Foods that boost metabolism
When we speak of metabolism, we are most likely thinking and talking about weight loss. However, this complex process is more than that! It is a method by which, chemical processes occur within any living being, that is essential to maintaining life. Metabolism is often characterised by how quickly and easily calories and fat are absorbed and burnt in the body. Human beings are all heterotrophs, which means, we rely on external sources for our nutrition and nourishment. This comes in the form of food and drink. Metabolism converts the food you eat into energy, by combining with oxygen and releasing the energy that your body requires for day-to-day activities and life.
What happens if the body’s metabolism doesn’t function to its optimum?
So if you think back to when you were a child or an adolescent, you’d probably remember that your body’s ability to burn calories was far more than as an adult. As you grow older, your metabolism decreases, and that is a fact common to most human beings. Along with weight loss, metabolism influences other body functions like blood circulation, maintaining digestive organs, nerve function and so on. So it is advisable to make sure that your lifestyle combats this decreased metabolic rate, not just to look good, but also to feel fit and healthy. The easiest way to do this is through the foods you eat.
What foods to eat to boost metabolism?
It’s all in the diet! Eating right can give your body a push in the right direction by fulfilling its metabolic needs and optimising metabolic rate. Let’s take a look at what you should be eating and drinking:
Protein-rich foods: This includes all healthy proteins found naturally (no shakes or powders please!), which encompasses milk, cheese and other dairy products, eggs, chicken, turkey, fish, seafood and other sources of lean meat, all kinds of beans and so on. Protein is one of the easiest ways to increase your body’s metabolism because it has a manifold impact. To begin with, let’s understand the TEF or Thermic Effect of Food, which is caused when you eat. This is because the body uses its extra calories to process and digest this food. Of all the food groups, protein contains the highest TEF, potentially bringing it up to a whopping 30 per cent, which is ten times more than the maximum of 3 per cent that fats offer. Protein is also a filling option, particularly animal sources of protein, so this prevents binge fests on unhealthy offerings, and makes sure your tummy feels satisfied in a good way. Protein is also a key nutrient in muscle-building, so when you take in a protein-rich diet, it helps convert fat to muscle, which in turn increases metabolism. So you’ll eat less, burn more, and stay strong – a win-win situation from every angle.
Leafy green vegetables: Iron is an essential component in maintaining your body’s balance. Along with zinc and selenium, it contributes to the wellbeing of the thyroid gland. If the thyroid gland stops functioning properly, slower metabolism and its ensuing problems are the outcomes. Leafy green vegetables are the best way to address this problem since they keep your iron levels in check. Spinach, kale, all kinds of lettuce, and even nuts and seeds offer solutions to combat this problem. These don’t just help your metabolism, they also come packed with added nutrients, vitamins and minerals that contribute to overall health and well-being.
Vitamin C-rich fruits: Vitamin C-rich fruits include oranges, grapefruit, lemons, limes and the whole gamut of citrus fruit. Some berries are also rich in vitamin C, making them ideal for consumption. Vitamin C helps the body absorb iron better, and detoxes the digestive system, metabolising bile in the liver, causing oxidisation within the body. It is also used to heal tissues and muscles in the body. It metabolises free radicals, eliminating them from the body, and keeps weight gain at bay.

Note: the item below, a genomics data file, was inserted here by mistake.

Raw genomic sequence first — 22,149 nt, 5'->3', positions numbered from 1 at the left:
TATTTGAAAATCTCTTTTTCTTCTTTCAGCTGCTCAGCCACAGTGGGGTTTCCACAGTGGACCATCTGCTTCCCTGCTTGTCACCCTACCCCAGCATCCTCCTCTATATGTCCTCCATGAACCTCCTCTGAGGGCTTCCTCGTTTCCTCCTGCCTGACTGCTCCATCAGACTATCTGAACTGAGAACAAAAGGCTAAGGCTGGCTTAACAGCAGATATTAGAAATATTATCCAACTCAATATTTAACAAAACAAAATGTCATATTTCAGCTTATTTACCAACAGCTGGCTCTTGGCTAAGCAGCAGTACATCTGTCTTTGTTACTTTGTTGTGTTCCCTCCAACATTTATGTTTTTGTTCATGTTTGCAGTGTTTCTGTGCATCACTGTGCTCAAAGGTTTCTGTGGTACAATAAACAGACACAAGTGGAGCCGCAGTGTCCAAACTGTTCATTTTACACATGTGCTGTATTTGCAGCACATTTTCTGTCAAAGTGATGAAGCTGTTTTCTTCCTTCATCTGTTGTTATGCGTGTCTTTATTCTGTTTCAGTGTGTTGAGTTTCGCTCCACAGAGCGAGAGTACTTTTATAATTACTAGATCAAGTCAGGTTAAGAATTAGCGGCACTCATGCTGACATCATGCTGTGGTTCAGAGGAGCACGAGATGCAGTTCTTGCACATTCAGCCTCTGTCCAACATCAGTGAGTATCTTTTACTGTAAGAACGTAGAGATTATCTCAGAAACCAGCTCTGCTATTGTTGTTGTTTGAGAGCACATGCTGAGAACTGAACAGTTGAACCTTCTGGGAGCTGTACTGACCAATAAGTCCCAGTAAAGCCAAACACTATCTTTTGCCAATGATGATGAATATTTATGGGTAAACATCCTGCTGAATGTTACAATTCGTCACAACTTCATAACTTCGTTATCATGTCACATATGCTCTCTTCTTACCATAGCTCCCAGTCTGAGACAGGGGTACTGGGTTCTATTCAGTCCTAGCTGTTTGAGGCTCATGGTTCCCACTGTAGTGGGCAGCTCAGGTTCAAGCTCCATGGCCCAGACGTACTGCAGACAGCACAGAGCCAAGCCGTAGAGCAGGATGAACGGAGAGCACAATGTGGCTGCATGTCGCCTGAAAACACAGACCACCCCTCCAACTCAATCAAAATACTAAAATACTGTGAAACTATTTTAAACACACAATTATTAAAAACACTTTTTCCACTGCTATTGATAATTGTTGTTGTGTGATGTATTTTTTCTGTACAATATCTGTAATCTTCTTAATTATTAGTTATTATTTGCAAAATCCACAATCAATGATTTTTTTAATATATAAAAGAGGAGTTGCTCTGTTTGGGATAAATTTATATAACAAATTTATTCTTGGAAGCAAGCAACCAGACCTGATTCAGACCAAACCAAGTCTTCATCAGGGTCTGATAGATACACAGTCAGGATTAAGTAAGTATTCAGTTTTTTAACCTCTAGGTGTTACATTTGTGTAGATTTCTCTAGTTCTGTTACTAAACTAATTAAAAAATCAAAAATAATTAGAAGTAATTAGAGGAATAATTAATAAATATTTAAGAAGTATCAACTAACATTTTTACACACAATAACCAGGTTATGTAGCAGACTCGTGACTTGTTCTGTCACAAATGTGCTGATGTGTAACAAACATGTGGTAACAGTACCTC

Cacao: Not to be confused with bingeing on that bar of milk chocolate, cacao is the pure extract of the cacao bean, without any sugary additives. In this form, just a spoonful of cacao can reduce the absorption of calories in the body, and prevent weight gain. It also stimulates the use of enzymes which help stimulate fat usage for energy release. What’s more, this is definitely a tasty alternative when compared to other metabolism boosters – even without the sugar!
Green tea: This is one of the best and more effective ways to speed up your metabolism. Just sip on a cup of green tea thrice a day! Green tea is rich in antioxidants called catechins and polyphenols, which are natural metabolism boosters. You could burn as many as a hundred calories a day, or more, with this easy-to-make drink. However, make sure you don’t consume it on an empty stomach; it is best had after a meal, leaving a gap of 45-60 minutes. If green tea isn’t on hand, drink up room temperature or warm water. This helps burn fat, and also fills you up so that you’re not munching on the wrong kinds of food.
Legumes: Legumes and lentils, especially if you’re vegan or vegetarian, are a fabulous source of plant protein, and offer the same benefits as animal protein. In addition, these have the benefit of being rich in fibre, which is vital to digestion, keeping the digestive organs in good working condition and thereby enabling the efficient breakdown of food. Legumes contain an amino acid called arginine, which helps the body burn more carbs and fat than otherwise.
Apple cider vinegar: There is some debate on this! While apple cider vinegar is not thought to increase metabolism by itself, it is known to aid weight loss because of its acetic acid content. The vinegar in the drink decreases the speed at which sugar enters the blood, allowing for lower blood sugar levels. Just add a teaspoon or two to your diet each day is effective enough to help lower your body’s fat percentage.